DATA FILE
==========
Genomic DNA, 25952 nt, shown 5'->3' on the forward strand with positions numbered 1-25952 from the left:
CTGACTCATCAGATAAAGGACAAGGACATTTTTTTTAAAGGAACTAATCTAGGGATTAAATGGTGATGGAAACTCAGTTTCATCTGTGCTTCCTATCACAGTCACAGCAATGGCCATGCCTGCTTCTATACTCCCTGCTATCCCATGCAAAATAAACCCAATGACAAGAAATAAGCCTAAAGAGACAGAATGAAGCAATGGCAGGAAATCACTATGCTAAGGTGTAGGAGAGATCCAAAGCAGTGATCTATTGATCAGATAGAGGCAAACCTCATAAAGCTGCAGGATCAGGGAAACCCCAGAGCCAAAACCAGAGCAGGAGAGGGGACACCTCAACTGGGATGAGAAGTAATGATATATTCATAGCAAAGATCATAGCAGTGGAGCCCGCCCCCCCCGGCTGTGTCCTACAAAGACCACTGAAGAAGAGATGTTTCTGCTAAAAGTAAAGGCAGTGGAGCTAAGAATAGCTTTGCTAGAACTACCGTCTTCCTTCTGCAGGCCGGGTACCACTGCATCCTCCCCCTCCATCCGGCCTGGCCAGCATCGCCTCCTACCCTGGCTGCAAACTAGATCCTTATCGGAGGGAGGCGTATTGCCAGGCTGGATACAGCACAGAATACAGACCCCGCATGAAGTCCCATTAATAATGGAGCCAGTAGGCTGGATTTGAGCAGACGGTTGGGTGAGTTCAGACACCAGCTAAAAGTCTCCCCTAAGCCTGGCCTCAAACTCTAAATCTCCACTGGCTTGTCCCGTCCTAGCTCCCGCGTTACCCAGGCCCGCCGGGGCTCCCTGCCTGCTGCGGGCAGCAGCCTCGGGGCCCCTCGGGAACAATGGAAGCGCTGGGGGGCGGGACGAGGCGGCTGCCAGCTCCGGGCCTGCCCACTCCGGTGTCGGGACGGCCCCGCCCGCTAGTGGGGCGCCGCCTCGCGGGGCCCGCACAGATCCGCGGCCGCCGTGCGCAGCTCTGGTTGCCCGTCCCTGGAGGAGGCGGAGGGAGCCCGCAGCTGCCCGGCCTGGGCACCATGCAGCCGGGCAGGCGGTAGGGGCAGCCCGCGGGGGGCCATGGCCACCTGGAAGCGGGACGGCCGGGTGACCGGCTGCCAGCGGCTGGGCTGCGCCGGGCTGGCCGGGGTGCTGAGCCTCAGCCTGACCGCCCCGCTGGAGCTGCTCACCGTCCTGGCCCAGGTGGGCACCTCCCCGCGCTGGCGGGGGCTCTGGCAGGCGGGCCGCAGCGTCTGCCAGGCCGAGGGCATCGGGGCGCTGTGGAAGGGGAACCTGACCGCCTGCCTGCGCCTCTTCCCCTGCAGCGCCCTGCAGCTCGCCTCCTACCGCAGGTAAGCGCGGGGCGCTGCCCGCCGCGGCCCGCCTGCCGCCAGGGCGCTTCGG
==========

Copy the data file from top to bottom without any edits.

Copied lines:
Genomic DNA, 25952 nt, shown 5'->3' on the forward strand with positions numbered 1-25952 from the left:
CTGACTCATCAGATAAAGGACAAGGACATTTTTTTTAAAGGAACTAATCTAGGGATTAAATGGTGATGGAAACTCAGTTTCATCTGTGCTTCCTATCACAGTCACAGCAATGGCCATGCCTGCTTCTATACTCCCTGCTATCCCATGCAAAATAAACCCAATGACAAGAAATAAGCCTAAAGAGACAGAATGAAGCAATGGCAGGAAATCACTATGCTAAGGTGTAGGAGAGATCCAAAGCAGTGATCTATTGATCAGATAGAGGCAAACCTCATAAAGCTGCAGGATCAGGGAAACCCCAGAGCCAAAACCAGAGCAGGAGAGGGGACACCTCAACTGGGATGAGAAGTAATGATATATTCATAGCAAAGATCATAGCAGTGGAGCCCGCCCCCCCCGGCTGTGTCCTACAAAGACCACTGAAGAAGAGATGTTTCTGCTAAAAGTAAAGGCAGTGGAGCTAAGAATAGCTTTGCTAGAACTACCGTCTTCCTTCTGCAGGCCGGGTACCACTGCATCCTCCCCCTCCATCCGGCCTGGCCAGCATCGCCTCCTACCCTGGCTGCAAACTAGATCCTTATCGGAGGGAGGCGTATTGCCAGGCTGGATACAGCACAGAATACAGACCCCGCATGAAGTCCCATTAATAATGGAGCCAGTAGGCTGGATTTGAGCAGACGGTTGGGTGAGTTCAGACACCAGCTAAAAGTCTCCCCTAAGCCTGGCCTCAAACTCTAAATCTCCACTGGCTTGTCCCGTCCTAGCTCCCGCGTTACCCAGGCCCGCCGGGGCTCCCTGCCTGCTGCGGGCAGCAGCCTCGGGGCCCCTCGGGAACAATGGAAGCGCTGGGGGGCGGGACGAGGCGGCTGCCAGCTCCGGGCCTGCCCACTCCGGTGTCGGGACGGCCCCGCCCGCTAGTGGGGCGCCGCCTCGCGGGGCCCGCACAGATCCGCGGCCGCCGTGCGCAGCTCTGGTTGCCCGTCCCTGGAGGAGGCGGAGGGAGCCCGCAGCTGCCCGGCCTGGGCACCATGCAGCCGGGCAGGCGGTAGGGGCAGCCCGCGGGGGGCCATGGCCACCTGGAAGCGGGACGGCCGGGTGACCGGCTGCCAGCGGCTGGGCTGCGCCGGGCTGGCCGGGGTGCTGAGCCTCAGCCTGACCGCCCCGCTGGAGCTGCTCACCGTCCTGGCCCAGGTGGGCACCTCCCCGCGCTGGCGGGGGCTCTGGCAGGCGGGCCGCAGCGTCTGCCAGGCCGAGGGCATCGGGGCGCTGTGGAAGGGGAACCTGACCGCCTGCCTGCGCCTCTTCCCCTGCAGCGCCCTGCAGCTCGCCTCCTACCGCAGGTAAGCGCGGGGCGCTGCCCGCCGCGGCCCGCCTGCCGCCAGGGCGCTTCGG